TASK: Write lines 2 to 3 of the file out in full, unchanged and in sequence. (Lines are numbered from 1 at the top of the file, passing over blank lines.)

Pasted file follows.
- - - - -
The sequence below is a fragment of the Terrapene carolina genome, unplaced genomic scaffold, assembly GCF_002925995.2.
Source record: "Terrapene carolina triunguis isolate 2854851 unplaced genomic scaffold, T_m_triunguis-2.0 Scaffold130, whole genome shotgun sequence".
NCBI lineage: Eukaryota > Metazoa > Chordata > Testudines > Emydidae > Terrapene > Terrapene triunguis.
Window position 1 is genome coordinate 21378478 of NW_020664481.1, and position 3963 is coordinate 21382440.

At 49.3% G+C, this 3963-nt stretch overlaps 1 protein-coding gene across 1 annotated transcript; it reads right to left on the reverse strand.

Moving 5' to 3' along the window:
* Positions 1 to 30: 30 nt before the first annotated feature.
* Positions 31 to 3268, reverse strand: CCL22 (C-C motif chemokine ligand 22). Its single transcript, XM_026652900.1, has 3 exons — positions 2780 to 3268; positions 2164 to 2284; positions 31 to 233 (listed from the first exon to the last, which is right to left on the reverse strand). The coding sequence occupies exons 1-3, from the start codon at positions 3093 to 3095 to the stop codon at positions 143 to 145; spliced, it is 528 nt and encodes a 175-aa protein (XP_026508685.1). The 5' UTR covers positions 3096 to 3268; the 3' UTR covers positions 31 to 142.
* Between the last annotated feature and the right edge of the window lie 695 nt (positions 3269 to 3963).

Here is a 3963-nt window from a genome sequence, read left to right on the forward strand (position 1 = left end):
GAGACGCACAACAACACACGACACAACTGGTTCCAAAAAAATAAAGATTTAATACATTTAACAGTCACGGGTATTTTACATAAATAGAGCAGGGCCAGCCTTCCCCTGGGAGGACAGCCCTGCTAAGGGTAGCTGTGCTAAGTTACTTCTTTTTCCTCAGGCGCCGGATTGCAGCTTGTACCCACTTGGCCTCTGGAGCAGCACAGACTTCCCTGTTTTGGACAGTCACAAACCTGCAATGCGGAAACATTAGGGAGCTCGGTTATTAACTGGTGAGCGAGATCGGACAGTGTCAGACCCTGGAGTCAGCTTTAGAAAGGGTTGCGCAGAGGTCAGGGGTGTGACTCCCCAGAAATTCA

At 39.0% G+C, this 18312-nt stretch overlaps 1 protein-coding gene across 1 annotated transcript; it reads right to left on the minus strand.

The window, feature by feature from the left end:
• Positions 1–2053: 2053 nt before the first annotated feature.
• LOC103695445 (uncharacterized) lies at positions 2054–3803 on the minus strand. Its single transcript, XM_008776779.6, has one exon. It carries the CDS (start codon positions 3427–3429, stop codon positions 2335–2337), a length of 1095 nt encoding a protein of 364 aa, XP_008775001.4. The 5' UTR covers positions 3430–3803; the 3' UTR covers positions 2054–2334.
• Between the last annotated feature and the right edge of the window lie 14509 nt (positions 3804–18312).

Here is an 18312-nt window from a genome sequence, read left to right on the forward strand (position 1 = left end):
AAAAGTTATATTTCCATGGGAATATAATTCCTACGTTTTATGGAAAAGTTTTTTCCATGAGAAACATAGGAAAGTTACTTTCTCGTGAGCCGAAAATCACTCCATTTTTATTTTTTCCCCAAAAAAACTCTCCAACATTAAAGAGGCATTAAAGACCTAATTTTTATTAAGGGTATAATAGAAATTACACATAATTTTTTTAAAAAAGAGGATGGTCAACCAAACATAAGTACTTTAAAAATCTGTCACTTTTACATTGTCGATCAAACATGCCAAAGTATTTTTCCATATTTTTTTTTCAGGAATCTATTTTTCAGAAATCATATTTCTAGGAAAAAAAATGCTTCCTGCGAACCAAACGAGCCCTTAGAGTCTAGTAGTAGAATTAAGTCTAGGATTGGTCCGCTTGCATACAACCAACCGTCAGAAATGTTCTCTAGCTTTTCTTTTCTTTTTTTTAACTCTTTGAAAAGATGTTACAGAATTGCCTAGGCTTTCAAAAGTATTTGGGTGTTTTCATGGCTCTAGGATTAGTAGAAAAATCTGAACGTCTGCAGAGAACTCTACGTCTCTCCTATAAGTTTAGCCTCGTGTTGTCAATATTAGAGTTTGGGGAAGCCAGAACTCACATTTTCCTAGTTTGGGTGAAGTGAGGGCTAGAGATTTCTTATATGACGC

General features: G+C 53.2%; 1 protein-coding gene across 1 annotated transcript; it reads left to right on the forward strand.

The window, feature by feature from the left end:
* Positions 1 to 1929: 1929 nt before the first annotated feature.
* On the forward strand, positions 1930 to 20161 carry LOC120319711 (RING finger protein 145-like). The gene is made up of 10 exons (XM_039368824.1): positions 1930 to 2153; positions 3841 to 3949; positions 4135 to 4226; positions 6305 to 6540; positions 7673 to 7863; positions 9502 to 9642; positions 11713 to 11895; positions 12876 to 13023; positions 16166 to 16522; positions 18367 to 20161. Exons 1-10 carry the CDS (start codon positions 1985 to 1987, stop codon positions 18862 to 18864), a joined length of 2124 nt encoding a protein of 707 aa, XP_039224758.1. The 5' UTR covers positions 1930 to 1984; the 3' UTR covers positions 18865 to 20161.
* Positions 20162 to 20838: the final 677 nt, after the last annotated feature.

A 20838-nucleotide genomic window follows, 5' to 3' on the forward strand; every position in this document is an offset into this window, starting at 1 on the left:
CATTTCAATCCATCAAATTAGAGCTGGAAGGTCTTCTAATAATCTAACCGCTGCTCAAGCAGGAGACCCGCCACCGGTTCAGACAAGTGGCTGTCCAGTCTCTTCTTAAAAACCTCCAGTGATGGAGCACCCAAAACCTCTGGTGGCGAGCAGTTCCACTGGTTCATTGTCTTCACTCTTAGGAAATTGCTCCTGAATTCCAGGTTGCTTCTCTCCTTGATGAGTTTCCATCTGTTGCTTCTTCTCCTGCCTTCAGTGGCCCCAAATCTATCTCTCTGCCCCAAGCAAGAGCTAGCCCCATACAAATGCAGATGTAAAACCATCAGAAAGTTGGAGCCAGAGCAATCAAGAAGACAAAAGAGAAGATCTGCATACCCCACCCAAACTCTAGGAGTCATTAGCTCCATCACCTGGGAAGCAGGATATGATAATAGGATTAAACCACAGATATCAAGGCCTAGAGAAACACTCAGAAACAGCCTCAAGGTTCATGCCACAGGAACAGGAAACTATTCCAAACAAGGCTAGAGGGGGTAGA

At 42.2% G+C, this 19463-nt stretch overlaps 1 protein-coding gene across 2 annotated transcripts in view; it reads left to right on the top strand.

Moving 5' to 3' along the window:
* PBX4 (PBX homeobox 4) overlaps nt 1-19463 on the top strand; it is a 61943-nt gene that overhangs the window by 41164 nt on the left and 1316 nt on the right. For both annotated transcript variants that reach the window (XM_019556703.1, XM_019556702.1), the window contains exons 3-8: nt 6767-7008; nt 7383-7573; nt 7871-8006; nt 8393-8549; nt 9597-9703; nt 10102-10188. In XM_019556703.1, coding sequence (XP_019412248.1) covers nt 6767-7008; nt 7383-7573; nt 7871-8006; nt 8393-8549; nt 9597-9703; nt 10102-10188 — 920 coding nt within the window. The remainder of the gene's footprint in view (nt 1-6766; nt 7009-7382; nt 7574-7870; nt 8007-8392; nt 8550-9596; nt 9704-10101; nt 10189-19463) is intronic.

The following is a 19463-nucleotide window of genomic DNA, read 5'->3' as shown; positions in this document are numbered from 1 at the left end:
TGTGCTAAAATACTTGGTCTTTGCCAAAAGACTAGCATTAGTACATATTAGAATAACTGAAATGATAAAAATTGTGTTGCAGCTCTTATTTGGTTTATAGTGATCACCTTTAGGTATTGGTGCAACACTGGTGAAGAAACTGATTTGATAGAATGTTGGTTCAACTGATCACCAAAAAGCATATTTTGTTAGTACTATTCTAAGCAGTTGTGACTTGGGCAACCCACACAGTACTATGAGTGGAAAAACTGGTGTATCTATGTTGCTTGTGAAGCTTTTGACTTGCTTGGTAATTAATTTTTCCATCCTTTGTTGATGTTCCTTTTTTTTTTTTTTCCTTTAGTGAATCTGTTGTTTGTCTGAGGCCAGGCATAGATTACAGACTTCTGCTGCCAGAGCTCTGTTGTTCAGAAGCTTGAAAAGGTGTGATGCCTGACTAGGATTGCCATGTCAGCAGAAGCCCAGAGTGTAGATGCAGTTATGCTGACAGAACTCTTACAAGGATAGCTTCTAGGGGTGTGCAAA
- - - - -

Source record: "Terrapene carolina triunguis isolate 2854851 unplaced genomic scaffold, T_m_triunguis-2.0 Scaffold130, whole genome shotgun sequence".
NCBI lineage: Eukaryota > Metazoa > Chordata > Testudines > Emydidae > Terrapene > Terrapene triunguis.